Dave stayed up till 3 in the morning to tend the fire, and then was relieved by Steve B. Those of us who stayed in our sleeping bags were very appreciative of their sacrifice, as it was not below zero when we arose the next morning. It was minus 32 outside.
By 11 a.m. we had all left the cabin for the return trail. Skins were put on for the ascent up the power line. Kelly and Brenna tried several turns from a sidehill above, but the snow was so deep they had trouble turning on the short slope without enough speed. Soon enough we reached the tracks of K Country, and before long we had another quick break in the sunshine and then it was mostly downhill back to the parking lot.
What four letter word is synonymous with Elk Lakes 2013? Cold! But the tour was ably led by Steve B. and Kelly, everybody pitched in, and of course there was the fabulous dinner not to mention the gift exchange. If it hadn’t been so cold and if we had had more daylight to explore, as the setting looked magnificent… We shall return to Elk Lakes.
So how should I start… hmmm?!!!
Well, after being away from the xc ski club for aprox 4 years, after last time breaking my wrist on a sask toe tour. I attempted another adventurous tour, with a great group of people. We met up at Ribbon creek hostel, on Friday night after a few of us car pooled, for the initial first xc ski trip of 2013.
Once the 9 of us arrived at hostel, we enjoyed a little chat before we all slept the night prior to our morning adventure started.
Saturday morning, we all rised and shined before 9am, and checked temperatures, it was still reading -36, so we waited until 11am, before starting… Hmmm maybe it would warmer???? We were hoping….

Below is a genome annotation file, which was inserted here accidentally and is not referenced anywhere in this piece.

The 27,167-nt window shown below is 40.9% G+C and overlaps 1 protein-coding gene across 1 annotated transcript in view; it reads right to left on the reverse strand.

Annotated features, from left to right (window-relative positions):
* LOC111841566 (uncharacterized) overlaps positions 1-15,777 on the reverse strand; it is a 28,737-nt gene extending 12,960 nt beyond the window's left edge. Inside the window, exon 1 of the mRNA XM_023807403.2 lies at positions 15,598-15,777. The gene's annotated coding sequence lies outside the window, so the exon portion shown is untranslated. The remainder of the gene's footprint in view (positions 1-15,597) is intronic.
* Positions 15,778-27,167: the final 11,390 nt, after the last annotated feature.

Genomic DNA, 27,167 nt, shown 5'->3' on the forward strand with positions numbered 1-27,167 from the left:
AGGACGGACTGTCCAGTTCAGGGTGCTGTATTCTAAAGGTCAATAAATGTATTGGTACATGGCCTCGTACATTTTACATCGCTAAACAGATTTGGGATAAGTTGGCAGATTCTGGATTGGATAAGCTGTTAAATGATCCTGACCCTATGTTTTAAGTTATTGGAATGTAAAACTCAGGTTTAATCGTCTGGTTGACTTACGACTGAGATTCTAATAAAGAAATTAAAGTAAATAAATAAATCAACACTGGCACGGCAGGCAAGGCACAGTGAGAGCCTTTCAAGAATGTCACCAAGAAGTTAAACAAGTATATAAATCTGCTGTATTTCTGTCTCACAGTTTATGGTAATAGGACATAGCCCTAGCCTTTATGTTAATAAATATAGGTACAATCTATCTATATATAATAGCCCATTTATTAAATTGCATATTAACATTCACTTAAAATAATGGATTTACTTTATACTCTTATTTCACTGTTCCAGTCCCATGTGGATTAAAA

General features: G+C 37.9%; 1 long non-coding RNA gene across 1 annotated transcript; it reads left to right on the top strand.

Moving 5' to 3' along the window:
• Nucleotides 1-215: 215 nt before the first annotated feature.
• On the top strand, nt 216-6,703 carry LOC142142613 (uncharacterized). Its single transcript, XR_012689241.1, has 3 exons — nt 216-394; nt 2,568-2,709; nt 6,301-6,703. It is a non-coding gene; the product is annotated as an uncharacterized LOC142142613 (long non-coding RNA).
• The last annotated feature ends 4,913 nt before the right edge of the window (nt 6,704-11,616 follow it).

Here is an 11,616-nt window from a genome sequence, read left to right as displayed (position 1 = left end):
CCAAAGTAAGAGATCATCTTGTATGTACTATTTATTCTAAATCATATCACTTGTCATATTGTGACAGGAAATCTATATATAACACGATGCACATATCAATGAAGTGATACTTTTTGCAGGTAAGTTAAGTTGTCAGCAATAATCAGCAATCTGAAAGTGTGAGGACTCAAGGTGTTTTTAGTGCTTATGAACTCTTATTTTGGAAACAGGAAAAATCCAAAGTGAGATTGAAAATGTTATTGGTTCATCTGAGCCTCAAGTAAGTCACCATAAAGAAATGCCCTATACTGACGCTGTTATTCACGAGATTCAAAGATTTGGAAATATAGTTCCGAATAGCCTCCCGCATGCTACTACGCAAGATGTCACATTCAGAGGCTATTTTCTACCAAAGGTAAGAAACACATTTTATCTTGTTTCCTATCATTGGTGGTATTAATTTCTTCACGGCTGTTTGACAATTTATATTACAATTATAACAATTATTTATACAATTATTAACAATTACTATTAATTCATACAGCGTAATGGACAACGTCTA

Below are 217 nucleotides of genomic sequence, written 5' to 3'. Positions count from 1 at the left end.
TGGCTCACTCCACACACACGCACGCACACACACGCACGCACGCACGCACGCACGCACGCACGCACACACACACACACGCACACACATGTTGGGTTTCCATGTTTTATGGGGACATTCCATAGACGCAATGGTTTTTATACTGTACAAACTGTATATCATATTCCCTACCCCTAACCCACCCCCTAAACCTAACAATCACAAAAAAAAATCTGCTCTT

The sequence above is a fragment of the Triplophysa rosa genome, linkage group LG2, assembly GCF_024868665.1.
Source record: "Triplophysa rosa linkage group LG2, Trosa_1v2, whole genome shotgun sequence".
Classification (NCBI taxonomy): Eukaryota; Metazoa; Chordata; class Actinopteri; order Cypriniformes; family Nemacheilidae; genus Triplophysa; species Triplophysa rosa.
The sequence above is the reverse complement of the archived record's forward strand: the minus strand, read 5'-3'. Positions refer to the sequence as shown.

We drove to parking lot at Elk pass, temperature being -33, but we geared up and got started. Sweating and working our bodies hard to stay warm and protecting our faces from the bitter cold, with scarfs and balaclava’s, whatever we had… we stopped for 2 very short breaks until we arrived at Hutt, 4 hours later.
When we entered the Hutt, it was dang cold in there. It seemed like forever to heat the Hutt with a small fireplace, but it did finally warm up after 7 hrs.Once and awhile one of us would go upstairs were we would sleep, and see if we could still see our breath.
Each one of us, brought some great food for supper, so we started to heat it up. It was an experience which was definitely a unique one. A hot steamy supper and a great one at that.
Most of the night we sat by the fireplace and continued to refill, the wood. Laughing and telling stories. We all contributed to making the living room smaller, as our room made doors and the cold disappeared quicker. Then santa’s Elf (Steve), brought the idea for opening our xmas gifts. A couple were stolen, the (horses rear end, ect) but we enjoyed the Christmas spirit around the fireplace.
Hot water bottles were used by some in our sleeping bags and others wore layers of warm clothes in their sleeping bags. We asked for volunteers throughout the night, to keep fire light. Steve, Jane , Dave and other Steve kept the fire going, thank goodness….
The morning came quick and we put our gear together after enjoying a wonderful breakfast, or left overs, whichever…
Then off we went, the morning seemed warmer… but still chilling to the bone.
We had a long hill to conquer first thing, so on the skins came. The trip back never took as long, as the way there, and it was warmer… which helped the tour back.
We all enjoyed conversation on our journey up the hill and time together. I and a few others took pictures, which was great to look back apon. The enjoyment of back country skiing, enjoyed by us all.
I will definitely do a tour like that again, it was physical, fun and a inexpensive at the same time. Everyone seemed to enjoy each others company while exploring new territory.